By digging through SEC filings of institutional shareholders, investors can unearth promising stocks hidden to most. Codexis (NASDAQ:CDXS) fits this bill. With a business focused on developing enzymes, Codexis has built a growing revenue stream through partnerships and licenses to its platform technology.
As of Sept. 30, institutional investors held over 86% of the outstanding shares. These include big names like BlackRock, Vanguard, and Fidelity as well as healthcare specialist funds including Vivo Ventures and Opaleye Management.
Codexis created a platform technology that modifies proteins to carry out different functions. Initially, the company set out to create enzymes that cause specific chemical reactions to occur. This holds significant benefits for streamlining manufacturing processes in pharmaceuticals, where using enzymes can lower the cost of manufacturing while increasing the amount of drug made. Codexis claims to work with 21 of the top 25 pharmaceutical companies doing just that.
Multiple paths for growth
Beyond pharmaceutical manufacturing, industrial enzymes can also be used to develop molecular diagnostic tests and to aid in food production. Codexis will see its first sales in the diagnostics space this year.
In the food industry, Codexis partnered with Tate & Lyle, a global provider of food and beverage ingredients, to create a new stevia product. After identifying a trace amount of an organic compound in the stevia leaf, Codexis optimized its enzymes to release that compound to produce the sugar-like product. Tate & Lyle introduced that product, dubbed Tasteva-M, to food and drink manufacturers in the third quarter of 2018. This year, Codexis should begin to reap the financial rewards from that collaboration.
Codexis expands into biopharmaceuticals
Going a step further than optimizing the manufacturing of existing drugs, Codexis leverages its platform to create novel therapeutic drug candidates. Its first foray in the space yielded CDX-6114, an orally administered enzyme to treat phenylketonuria (PKU). PKU is a birth defect in the gene that makes the enzyme responsible for breaking down the amino acid phenylalanine. An excess buildup of that phenylalanine can lead to severe brain damage, according to the Mayo Clinic. Patients with PKU must modify their diets to limit phenylalanine by avoiding protein and the sweetener aspartame. CDX-6114 serves as the replacement enzyme allowing patients to eat a normal diet.
Codexis partnered with Nestle Health Science on CDX-6114. Nestle paid $14 million up front and has paid another $8 million in milestones since the pact was forged. Up to $335 million in additional milestones may be achieved, plus Codexis earns tiered royalties on sales. During his presentation at the Stifel Financial 2019 Healthcare Conference, CEO John Nicols said the money from Nestle has more than covered Codexis' investment in the program.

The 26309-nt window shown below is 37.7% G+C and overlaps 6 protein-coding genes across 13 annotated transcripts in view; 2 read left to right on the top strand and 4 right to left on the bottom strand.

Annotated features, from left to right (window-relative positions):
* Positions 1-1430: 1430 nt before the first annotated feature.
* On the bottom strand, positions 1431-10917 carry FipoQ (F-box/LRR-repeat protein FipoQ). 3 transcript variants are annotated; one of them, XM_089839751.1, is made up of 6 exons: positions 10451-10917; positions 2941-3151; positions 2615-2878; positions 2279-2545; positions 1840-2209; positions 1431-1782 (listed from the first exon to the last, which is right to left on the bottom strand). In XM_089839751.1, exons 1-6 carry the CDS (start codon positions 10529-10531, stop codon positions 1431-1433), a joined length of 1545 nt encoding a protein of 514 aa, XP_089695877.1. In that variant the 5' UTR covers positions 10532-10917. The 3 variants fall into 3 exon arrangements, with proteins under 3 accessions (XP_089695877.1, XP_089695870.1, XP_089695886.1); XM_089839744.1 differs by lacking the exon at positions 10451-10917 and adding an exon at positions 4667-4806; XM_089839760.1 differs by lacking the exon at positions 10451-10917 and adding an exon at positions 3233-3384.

Five additional R&D programs round out the pipeline. Details remain scant, but two of the programs focus on lysosomal storage diseases. In these diseases, patients, often children, lack a specific enzyme to carry out a function. Treating patients with replacement enzymes created in the lab has proven to be a successful strategy. This approach formed the foundation of former biotech heavyweight Genzyme, which Sanofi acquired for $20.1 billion in 2011. Codexis claims that two of its R&D programs should be ready for partnering by the end of this year.
What about the numbers?
Codexis expects to earn between $69 million and $72 million in revenue this year. However, it expects R&D and operating expenses to be in the range of $68 million to $69 million. That basically makes 2019 a wash. It has $92.1 million in cash on hand plus access to $15 million under a credit facility as of Sept. 30. Assuming no major increase in R&D and no substantial drop in sales, which have been steadily growing, then Codexis should be well-positioned to march toward profitability. If another deal emerges on the R&D side, or milestones from existing collaborations such as those with GlaxoSmithKline, Merck, and Novartis, then Codexis should see a boost in valuation.
What does this mean for investors?
One challenge that may tamp down potential stock increases will be how to properly value the company. On one hand, Codexis is a service business, creating specialized enzymes for its partners, and on the other, it undertakes early-stage drug discovery and development.
Sometimes smart investing means following investors with greater due diligence resources and access to the company management. The huge institutional interest in Codexis is a green light to everyday investors, even those who may not understand enzyme engineering.
Codexis appears to be a hidden gem for healthcare investors. Its stock continues to steadily grow following a sharp decline after the second-quarter earnings. This stock appears to be an emerging long-term hold to buy on any pullbacks.